I’ve been amazed at how many hits I get to a couple of my sites from images. I’d never seriously considered it as a source of traffic but yes, I think its worth adding the alt tags etc to take advantage of it.

  • http://www.acomputerportal.com/advertising_methods/index.html Alt Tags are mising Also…

    Alt Tags are mising> There are still a lot of webites that fail to use the alt tag for images.

    Also no size adjustment of RAW images or image types are used on some sites, this can slow page load times.

    Speed of image loading could become more importan as more and more image exist on the web. Just imaging all the bandwidth used think of Google who serve Millions of pages a day, and even more images.

  • http://www.zookii.com Zookii

    Very helpful info.

  • http://www.pacifictechseo.com Ken Pacific Tech SEO

    I get a lot of traffic from image searches. Another thing to point out is people will go through a lot more pages of images then they will a regular search. I don

    • http://www.toysonwheelsvariety.com Toy Man

      They say a picture is worth a thousand words. If you see a picture of a product you are searching for you will know if it is what you want. If it is you will probably have an instant sale. Bringing traffic is great but making the sale is better.

  • http://www.lightenupbikes.com Scott

    Google images is the #3 “referring site” (google analytics) to my web store. It’s behind my site and my blog. When I redesigned my site I was sure to enter keywords, descriptions, & accurate titles on all of my images. I also do this for every image that I post to my blog and every image that I post to Flickr. My most popular image on Flickr is a bike that I shot with my camera phone. I added the specs in the meta data and in the tags on Flickr and it has over 1700 views in 8 mos. (What I don’t get is that my stream has only been viewed 1100 times?).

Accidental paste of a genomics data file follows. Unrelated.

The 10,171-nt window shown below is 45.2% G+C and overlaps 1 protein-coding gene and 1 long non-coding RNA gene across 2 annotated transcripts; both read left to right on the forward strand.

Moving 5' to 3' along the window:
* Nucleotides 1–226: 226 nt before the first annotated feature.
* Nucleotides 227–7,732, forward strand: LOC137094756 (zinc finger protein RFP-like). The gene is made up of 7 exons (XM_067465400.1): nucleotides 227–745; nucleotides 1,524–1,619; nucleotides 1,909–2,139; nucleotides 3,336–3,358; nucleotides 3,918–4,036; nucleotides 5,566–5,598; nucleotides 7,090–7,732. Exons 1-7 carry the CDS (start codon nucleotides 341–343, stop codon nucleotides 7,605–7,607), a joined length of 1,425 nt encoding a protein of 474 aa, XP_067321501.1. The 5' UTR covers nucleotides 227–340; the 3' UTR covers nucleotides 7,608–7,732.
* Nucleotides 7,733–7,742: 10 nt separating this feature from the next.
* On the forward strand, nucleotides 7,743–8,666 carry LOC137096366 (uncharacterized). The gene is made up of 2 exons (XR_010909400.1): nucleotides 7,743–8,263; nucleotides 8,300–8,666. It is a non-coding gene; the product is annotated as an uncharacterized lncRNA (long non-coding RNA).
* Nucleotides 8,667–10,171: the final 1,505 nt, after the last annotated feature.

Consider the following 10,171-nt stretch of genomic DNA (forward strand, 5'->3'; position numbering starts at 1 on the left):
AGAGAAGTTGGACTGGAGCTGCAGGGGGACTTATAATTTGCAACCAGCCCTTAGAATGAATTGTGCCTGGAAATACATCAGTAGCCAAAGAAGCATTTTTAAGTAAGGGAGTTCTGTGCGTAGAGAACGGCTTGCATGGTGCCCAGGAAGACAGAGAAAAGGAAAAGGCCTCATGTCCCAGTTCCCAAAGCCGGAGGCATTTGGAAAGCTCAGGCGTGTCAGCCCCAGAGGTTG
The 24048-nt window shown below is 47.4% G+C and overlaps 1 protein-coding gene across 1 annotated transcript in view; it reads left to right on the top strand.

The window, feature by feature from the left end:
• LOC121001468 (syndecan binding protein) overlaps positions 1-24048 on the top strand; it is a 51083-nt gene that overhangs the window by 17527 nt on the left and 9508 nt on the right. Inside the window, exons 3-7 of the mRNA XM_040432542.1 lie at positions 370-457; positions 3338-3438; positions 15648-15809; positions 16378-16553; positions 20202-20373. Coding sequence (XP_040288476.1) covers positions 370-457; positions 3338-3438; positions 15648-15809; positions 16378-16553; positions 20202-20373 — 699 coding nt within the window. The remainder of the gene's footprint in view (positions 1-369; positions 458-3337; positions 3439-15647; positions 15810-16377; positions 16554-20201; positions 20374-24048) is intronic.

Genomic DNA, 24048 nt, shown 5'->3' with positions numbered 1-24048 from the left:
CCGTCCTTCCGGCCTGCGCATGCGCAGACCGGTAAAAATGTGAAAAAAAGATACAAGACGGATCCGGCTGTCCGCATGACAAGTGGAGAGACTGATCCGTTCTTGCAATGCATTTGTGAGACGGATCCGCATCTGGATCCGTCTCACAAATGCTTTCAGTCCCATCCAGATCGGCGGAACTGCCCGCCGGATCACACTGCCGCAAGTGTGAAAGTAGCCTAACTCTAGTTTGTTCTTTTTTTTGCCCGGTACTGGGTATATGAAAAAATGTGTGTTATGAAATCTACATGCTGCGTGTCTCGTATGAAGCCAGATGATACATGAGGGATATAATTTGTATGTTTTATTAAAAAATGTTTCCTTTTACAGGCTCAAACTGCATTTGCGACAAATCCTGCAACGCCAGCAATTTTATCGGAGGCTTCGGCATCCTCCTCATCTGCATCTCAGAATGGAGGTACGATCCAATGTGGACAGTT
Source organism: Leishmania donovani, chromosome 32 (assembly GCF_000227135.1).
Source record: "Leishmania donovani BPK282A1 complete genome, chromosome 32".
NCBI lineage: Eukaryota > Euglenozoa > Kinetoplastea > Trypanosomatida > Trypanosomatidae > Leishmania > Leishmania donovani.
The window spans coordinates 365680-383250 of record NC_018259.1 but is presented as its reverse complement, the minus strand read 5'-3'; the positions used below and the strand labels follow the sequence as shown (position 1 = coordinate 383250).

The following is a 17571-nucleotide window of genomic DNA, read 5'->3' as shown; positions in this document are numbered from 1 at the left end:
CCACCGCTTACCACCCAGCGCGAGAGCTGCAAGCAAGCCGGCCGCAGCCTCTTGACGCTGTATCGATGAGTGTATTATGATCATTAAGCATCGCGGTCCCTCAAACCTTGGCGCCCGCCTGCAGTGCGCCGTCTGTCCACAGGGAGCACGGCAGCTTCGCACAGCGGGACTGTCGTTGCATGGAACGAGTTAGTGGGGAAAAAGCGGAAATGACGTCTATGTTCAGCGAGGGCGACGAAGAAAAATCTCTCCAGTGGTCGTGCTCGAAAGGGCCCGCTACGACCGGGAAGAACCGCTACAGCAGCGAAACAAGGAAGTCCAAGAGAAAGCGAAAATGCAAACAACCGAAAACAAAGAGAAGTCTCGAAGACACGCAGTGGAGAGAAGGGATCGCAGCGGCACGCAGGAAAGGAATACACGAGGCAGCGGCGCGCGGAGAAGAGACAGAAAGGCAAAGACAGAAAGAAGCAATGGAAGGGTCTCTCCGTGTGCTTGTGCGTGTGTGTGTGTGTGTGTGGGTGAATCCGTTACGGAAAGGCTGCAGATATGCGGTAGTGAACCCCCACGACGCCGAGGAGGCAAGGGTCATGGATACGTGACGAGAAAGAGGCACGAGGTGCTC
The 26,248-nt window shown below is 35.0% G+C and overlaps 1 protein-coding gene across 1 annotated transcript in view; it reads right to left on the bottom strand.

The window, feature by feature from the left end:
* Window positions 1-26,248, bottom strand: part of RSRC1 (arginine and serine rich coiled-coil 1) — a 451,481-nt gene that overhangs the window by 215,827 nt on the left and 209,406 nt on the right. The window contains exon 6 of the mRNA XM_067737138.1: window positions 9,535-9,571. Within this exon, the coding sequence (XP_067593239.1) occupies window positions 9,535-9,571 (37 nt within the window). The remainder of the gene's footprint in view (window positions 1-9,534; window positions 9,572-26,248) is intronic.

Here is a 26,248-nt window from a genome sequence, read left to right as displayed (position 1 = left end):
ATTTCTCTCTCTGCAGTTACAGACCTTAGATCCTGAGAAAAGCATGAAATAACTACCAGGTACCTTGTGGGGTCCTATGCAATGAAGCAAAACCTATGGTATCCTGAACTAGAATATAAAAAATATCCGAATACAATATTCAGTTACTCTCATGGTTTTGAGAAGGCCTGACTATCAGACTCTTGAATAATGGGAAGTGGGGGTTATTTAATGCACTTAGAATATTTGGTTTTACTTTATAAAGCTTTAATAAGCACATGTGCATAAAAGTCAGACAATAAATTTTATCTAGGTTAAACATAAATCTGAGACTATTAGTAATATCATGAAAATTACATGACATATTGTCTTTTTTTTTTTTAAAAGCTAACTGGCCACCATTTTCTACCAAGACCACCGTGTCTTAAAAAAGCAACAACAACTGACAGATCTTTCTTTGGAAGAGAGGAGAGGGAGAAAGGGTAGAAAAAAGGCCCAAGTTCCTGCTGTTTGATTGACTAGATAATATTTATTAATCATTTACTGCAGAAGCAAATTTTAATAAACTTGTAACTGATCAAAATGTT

• http://in-trick.blogspot.com Internet Marketer

    Good post!

    I always use the method in order to optimize blog rank, and my blog has now two rank!

    thank you,

  • http://northwestcarp.blogspot.com/ North West Carp

    I latched onto image search a while ago, I started naming my images as key words or combinations of keywords from my writing then tried to repeat those keywords in my captions. Not sure if its the naming of the images or the captions (or both?) that have done it but google images certainly brings me a lot of traffic!.

  • http://www.appeal.pro Chad Ruback

    You suggest enabling the “Google Image Labeler” in Google Webmaster Tools. I looked in my Webmaster Tools account and couldn’t find an option to enable the image labeler. Any ideas how to do this?

  • http://www.blogsiteprofits.com Missy

    Hi, Chris:

    In WordPress for some reason, whenever I add a caption to an image, the alignment gets thrown off whack. Why is this?

    How does one add a caption to an image for a blog post in WordPress, that won’t skew the alignment?

    P.S. Great article! I agree that image search can be a fantastic source of extra traffic, especially to a new blog. But it has to be done right.

  • http://www.Tribal-Sports-Wear.net Blank Wholesale Apparel

    My question about google image searches is, is it actually worth the effort for all website owners to tap into this. For example; we sell hanes beefy-t t-shirts at wholesale pricing to the public. So are there peolple actually out there search for images of hanes t-shirts and other blank apparel (I’m sure there is), and if so for what purpose? So I think for some sites image searching will bring in new traffic and perhaps sales, but for others maybe not so much. However, for what little effort it takes any results would be great.

  • http://ftlauderdaleluxurycondos.com Michael